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Sex Offender Registries Asked: Where Are All the Sex Offenders?
Where Are All the Sex Offenders?
An informal poll by the organiza-tion Parents for Megan's Law has revealed holes in states' abilities to track the location of convicted sex offenders who are required to register with local authorities under the so-called "Megan's Law" each state now has. The poll found that on average nearly one-quarter of the United States' convicted sex offenders cannot be located at any given time.
In January 2003, the Associated Press reported that California had lost track of at least 44 percent (about 33,000) sex offenders required to register under the state's sex offender registration laws. The report prompted Parents for Megan's Law, a nationwide child advocacy group, to conduct an informal telephone poll in all 50 states to determine the accuracy of their sex offender registries. Nineteen states, including New York and Texas, admitted that they either did not know or could not track the number of sex offenders who failed to register. The survey further revealed that in the states tracking the accuracy of their registries, the average rate of sex offenders failing to register properly or at all was about 24 percent. Florida, at 4.7 percent, had the lowest rate of non-compliance, while Tennessee and Oklahoma, at 50 percent each, had the highest non-compliance rates.
Laura Ahearn, executive director of Parents for Megan's Law, explained that, in her opinion, "the problem begins with the sex offenders themselves." She went on to state that sex offenders, whom she described as "the most cunning of our criminals," could not be trusted to take part in a registry based on the honor system. "I think that expectation is just unreasonable," she said.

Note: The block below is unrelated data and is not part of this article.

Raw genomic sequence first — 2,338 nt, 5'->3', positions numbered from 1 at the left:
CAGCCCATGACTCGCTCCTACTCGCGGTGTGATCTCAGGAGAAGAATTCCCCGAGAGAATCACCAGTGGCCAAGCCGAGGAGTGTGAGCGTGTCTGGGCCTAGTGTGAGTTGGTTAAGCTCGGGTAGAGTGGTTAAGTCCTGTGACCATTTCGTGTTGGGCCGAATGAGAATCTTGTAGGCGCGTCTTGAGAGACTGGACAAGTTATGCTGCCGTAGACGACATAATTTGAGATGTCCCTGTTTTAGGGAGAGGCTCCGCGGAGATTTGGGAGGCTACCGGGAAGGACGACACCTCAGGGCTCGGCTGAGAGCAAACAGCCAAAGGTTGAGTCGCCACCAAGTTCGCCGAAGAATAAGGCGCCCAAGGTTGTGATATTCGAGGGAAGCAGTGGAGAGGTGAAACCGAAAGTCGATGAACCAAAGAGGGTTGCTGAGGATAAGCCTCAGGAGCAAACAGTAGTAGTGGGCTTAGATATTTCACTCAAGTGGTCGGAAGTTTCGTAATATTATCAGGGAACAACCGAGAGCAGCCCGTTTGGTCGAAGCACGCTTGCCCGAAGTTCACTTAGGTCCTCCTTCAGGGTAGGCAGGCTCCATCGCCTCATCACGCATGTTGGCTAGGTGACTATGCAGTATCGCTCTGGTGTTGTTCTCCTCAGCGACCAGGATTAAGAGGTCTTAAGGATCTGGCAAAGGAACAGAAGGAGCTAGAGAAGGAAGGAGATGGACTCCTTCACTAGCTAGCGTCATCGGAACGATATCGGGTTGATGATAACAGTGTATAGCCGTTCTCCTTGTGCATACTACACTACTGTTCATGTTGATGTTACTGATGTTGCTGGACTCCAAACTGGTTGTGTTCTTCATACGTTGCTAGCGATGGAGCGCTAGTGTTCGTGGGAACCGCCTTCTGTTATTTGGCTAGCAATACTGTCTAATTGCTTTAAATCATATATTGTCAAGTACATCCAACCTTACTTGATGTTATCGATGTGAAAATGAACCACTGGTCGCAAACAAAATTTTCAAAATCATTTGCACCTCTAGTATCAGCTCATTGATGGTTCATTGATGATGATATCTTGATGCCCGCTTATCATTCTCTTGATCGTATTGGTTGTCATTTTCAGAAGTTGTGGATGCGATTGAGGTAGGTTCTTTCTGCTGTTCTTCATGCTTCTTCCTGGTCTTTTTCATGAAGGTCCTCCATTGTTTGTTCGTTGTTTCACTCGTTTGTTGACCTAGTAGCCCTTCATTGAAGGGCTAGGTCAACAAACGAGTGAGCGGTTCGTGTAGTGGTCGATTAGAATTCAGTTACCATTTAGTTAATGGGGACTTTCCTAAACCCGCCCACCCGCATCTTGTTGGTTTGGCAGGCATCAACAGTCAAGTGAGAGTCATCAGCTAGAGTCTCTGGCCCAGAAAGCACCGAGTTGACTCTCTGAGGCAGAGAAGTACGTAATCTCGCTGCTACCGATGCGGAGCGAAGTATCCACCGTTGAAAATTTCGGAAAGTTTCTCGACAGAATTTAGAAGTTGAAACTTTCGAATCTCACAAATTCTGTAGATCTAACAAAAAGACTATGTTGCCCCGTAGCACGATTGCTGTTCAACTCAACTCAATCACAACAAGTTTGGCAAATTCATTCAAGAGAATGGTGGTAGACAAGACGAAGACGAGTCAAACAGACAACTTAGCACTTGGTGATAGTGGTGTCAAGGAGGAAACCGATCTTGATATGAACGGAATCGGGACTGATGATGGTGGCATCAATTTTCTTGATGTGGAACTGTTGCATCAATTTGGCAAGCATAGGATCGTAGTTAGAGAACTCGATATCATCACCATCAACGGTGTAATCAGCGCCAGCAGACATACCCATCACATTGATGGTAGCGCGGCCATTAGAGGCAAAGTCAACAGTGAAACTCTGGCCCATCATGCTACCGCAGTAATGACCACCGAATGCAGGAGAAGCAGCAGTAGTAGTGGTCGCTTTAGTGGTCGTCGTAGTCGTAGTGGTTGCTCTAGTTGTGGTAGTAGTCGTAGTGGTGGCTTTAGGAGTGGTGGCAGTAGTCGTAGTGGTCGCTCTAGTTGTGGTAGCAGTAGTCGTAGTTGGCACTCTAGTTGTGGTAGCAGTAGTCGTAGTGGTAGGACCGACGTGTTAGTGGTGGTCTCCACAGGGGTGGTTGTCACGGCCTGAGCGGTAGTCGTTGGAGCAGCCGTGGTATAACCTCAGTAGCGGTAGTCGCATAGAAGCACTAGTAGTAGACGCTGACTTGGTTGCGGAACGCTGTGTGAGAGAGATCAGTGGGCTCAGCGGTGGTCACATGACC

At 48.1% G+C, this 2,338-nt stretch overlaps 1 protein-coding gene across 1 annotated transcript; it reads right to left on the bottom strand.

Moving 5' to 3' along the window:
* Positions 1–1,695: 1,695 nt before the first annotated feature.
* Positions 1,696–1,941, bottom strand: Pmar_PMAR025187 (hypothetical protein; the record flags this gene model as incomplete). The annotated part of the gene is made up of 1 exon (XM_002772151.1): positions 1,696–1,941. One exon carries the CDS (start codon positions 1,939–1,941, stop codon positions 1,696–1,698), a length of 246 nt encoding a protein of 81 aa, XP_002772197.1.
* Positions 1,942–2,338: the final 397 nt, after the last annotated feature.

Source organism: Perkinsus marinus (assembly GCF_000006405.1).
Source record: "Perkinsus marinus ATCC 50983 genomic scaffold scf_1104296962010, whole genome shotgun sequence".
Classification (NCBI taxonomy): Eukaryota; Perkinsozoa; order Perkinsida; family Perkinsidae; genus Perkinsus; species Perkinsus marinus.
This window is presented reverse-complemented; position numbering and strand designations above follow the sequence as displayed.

Karen Terry, a criminologist at the John Jay College of Criminal Justice, stated that the problem is a lack of resources. That is, there are not enough law enforcement personnel to keep checking up on the location and other registry information provided by sex offenders to verify its accuracy. Professor Terry also expressed skepticism that legislation could solve the problem.
The poll did find that the compliance rate for a given state was unrelated to the number of sex offenders in the registry. For example, Florida, which has the lowest non-compliance rate, has about 27,000 sex offenders in its registry. By contrast, the two highest-rate states, Oklahoma and Tennessee, have 5,415 and 6,300 registrants, respectively.
Mary Coffee, senior management analyst supervisor for the Sexual Offender/Predator unit of the Florida Department of Law Enforcement (FDLE), attributes Florida's success in tracking sex offenders to the high level of technology use to track sex offenders; to the good working relationship and support FDLE has with other state agencies, which allows FDLE to update its sex offender registry with information from other agencies' databases; and to the political will in Florida to do whatever it takes to make the system work. Coffee identified political will as crucial to having sufficient resources to track sex offenders.
Recognizing the problems of losing track of sex offenders and the public fear that sex offenders cause by their mere presence in communities, officials in law enforcement jurisdictions nationwide are stepping up efforts to find and track missing sex offenders. New York City, for example, which has nearly 4,000 Level Three sex offenders (the category for offenders deemed most likely to commit new sex offenses) is requiring more intensive supervision of Level Three offenders on probation or parole. In addition, the City is adding 50 new assistant district attorneys just to handle registration violations and is increasing the New York City Police Department's Sex Offender Monitoring Unit from six investigators to twelve. Other jurisdictions are taking similar steps to correct what is widely perceived to be a potentially serious problem.
Source: Law Enforcement News (John Jay College of Criminal Justice/CUNY)
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